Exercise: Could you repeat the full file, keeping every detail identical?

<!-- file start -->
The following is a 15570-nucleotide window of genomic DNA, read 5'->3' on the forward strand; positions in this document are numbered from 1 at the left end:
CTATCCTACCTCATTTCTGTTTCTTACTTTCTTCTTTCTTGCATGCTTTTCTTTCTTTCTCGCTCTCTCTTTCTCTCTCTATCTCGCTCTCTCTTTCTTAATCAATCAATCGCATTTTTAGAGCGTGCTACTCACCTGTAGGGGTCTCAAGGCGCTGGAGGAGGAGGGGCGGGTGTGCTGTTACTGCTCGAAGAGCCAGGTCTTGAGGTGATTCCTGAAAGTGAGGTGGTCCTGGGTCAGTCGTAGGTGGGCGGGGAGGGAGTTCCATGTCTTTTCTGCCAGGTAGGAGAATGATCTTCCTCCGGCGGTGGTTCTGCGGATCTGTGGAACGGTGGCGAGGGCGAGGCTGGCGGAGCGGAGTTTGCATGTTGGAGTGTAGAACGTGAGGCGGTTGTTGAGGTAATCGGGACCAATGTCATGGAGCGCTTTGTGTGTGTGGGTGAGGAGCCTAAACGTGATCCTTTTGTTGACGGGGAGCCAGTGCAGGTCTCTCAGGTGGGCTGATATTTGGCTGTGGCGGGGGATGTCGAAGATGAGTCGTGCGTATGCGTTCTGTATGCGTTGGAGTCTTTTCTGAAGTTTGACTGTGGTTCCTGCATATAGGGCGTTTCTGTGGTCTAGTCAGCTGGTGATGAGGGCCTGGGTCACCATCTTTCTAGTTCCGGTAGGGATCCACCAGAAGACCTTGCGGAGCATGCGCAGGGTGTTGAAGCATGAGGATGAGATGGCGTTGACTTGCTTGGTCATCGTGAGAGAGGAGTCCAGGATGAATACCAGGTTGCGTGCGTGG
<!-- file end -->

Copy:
The following is a 15570-nucleotide window of genomic DNA, read 5'->3' on the forward strand; positions in this document are numbered from 1 at the left end:
CTATCCTACCTCATTTCTGTTTCTTACTTTCTTCTTTCTTGCATGCTTTTCTTTCTTTCTCGCTCTCTCTTTCTCTCTCTATCTCGCTCTCTCTTTCTTAATCAATCAATCGCATTTTTAGAGCGTGCTACTCACCTGTAGGGGTCTCAAGGCGCTGGAGGAGGAGGGGCGGGTGTGCTGTTACTGCTCGAAGAGCCAGGTCTTGAGGTGATTCCTGAAAGTGAGGTGGTCCTGGGTCAGTCGTAGGTGGGCGGGGAGGGAGTTCCATGTCTTTTCTGCCAGGTAGGAGAATGATCTTCCTCCGGCGGTGGTTCTGCGGATCTGTGGAACGGTGGCGAGGGCGAGGCTGGCGGAGCGGAGTTTGCATGTTGGAGTGTAGAACGTGAGGCGGTTGTTGAGGTAATCGGGACCAATGTCATGGAGCGCTTTGTGTGTGTGGGTGAGGAGCCTAAACGTGATCCTTTTGTTGACGGGGAGCCAGTGCAGGTCTCTCAGGTGGGCTGATATTTGGCTGTGGCGGGGGATGTCGAAGATGAGTCGTGCGTATGCGTTCTGTATGCGTTGGAGTCTTTTCTGAAGTTTGACTGTGGTTCCTGCATATAGGGCGTTTCTGTGGTCTAGTCAGCTGGTGATGAGGGCCTGGGTCACCATCTTTCTAGTTCCGGTAGGGATCCACCAGAAGACCTTGCGGAGCATGCGCAGGGTGTTGAAGCATGAGGATGAGATGGCGTTGACTTGCTTGGTCATCGTGAGAGAGGAGTCCAGGATGAATACCAGGTTGCGTGCGTGG